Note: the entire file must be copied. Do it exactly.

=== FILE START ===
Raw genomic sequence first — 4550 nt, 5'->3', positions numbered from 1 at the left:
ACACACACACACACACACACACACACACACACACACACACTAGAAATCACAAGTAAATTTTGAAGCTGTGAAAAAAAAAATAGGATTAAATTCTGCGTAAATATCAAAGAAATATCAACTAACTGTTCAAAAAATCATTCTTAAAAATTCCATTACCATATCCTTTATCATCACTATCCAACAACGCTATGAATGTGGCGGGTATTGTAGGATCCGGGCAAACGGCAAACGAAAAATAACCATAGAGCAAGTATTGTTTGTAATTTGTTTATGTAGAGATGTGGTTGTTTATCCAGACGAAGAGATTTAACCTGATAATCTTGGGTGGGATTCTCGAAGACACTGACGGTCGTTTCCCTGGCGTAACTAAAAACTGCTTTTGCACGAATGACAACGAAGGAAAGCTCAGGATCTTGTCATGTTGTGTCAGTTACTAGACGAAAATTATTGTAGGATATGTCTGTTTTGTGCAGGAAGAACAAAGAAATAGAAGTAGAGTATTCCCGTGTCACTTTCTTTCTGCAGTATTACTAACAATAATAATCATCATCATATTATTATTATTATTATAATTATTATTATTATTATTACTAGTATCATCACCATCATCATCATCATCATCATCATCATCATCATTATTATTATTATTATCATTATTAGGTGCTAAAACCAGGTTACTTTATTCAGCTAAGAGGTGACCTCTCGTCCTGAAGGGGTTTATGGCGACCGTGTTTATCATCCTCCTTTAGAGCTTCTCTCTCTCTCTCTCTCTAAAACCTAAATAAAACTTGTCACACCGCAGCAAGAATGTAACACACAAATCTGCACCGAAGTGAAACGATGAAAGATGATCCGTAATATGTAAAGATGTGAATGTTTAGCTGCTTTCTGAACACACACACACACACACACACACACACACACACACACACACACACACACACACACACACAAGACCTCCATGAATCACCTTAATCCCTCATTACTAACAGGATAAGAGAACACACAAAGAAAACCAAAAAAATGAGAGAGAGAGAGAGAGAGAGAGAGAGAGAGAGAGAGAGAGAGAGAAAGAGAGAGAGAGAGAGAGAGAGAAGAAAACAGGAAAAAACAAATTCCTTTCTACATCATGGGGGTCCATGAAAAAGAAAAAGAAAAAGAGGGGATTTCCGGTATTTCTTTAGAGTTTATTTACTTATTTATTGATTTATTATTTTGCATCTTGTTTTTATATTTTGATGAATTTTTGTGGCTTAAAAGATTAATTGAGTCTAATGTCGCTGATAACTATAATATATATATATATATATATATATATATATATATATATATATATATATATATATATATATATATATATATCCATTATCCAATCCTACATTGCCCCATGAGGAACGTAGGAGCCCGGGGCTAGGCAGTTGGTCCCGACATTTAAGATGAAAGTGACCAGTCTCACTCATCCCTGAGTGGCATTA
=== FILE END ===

Raw genomic sequence first — 4550 nt, 5'->3', positions numbered from 1 at the left:
ACACACACACACACACACACACACACACACACACACACACTAGAAATCACAAGTAAATTTTGAAGCTGTGAAAAAAAAAATAGGATTAAATTCTGCGTAAATATCAAAGAAATATCAACTAACTGTTCAAAAAATCATTCTTAAAAATTCCATTACCATATCCTTTATCATCACTATCCAACAACGCTATGAATGTGGCGGGTATTGTAGGATCCGGGCAAACGGCAAACGAAAAATAACCATAGAGCAAGTATTGTTTGTAATTTGTTTATGTAGAGATGTGGTTGTTTATCCAGACGAAGAGATTTAACCTGATAATCTTGGGTGGGATTCTCGAAGACACTGACGGTCGTTTCCCTGGCGTAACTAAAAACTGCTTTTGCACGAATGACAACGAAGGAAAGCTCAGGATCTTGTCATGTTGTGTCAGTTACTAGACGAAAATTATTGTAGGATATGTCTGTTTTGTGCAGGAAGAACAAAGAAATAGAAGTAGAGTATTCCCGTGTCACTTTCTTTCTGCAGTATTACTAACAATAATAATCATCATCATATTATTATTATTATTATAATTATTATTATTATTATTACTAGTATCATCACCATCATCATCATCATCATCATCATCATCATCATTATTATTATTATTATCATTATTAGGTGCTAAAACCAGGTTACTTTATTCAGCTAAGAGGTGACCTCTCGTCCTGAAGGGGTTTATGGCGACCGTGTTTATCATCCTCCTTTAGAGCTTCTCTCTCTCTCTCTCTCTAAAACCTAAATAAAACTTGTCACACCGCAGCAAGAATGTAACACACAAATCTGCACCGAAGTGAAACGATGAAAGATGATCCGTAATATGTAAAGATGTGAATGTTTAGCTGCTTTCTGAACACACACACACACACACACACACACACACACACACACACACACACACACACACACACACAAGACCTCCATGAATCACCTTAATCCCTCATTACTAACAGGATAAGAGAACACACAAAGAAAACCAAAAAAATGAGAGAGAGAGAGAGAGAGAGAGAGAGAGAGAGAGAGAGAGAGAGAAAGAGAGAGAGAGAGAGAGAGAGAAGAAAACAGGAAAAAACAAATTCCTTTCTACATCATGGGGGTCCATGAAAAAGAAAAAGAAAAAGAGGGGATTTCCGGTATTTCTTTAGAGTTTATTTACTTATTTATTGATTTATTATTTTGCATCTTGTTTTTATATTTTGATGAATTTTTGTGGCTTAAAAGATTAATTGAGTCTAATGTCGCTGATAACTATAATATATATATATATATATATATATATATATATATATATATATATATATATATATATATATATATATATATCCATTATCCAATCCTACATTGCCCCATGAGGAACGTAGGAGCCCGGGGCTAGGCAGTTGGTCCCGACATTTAAGATGAAAGTGACCAGTCTCACTCATCCCTGAGTGGCATTA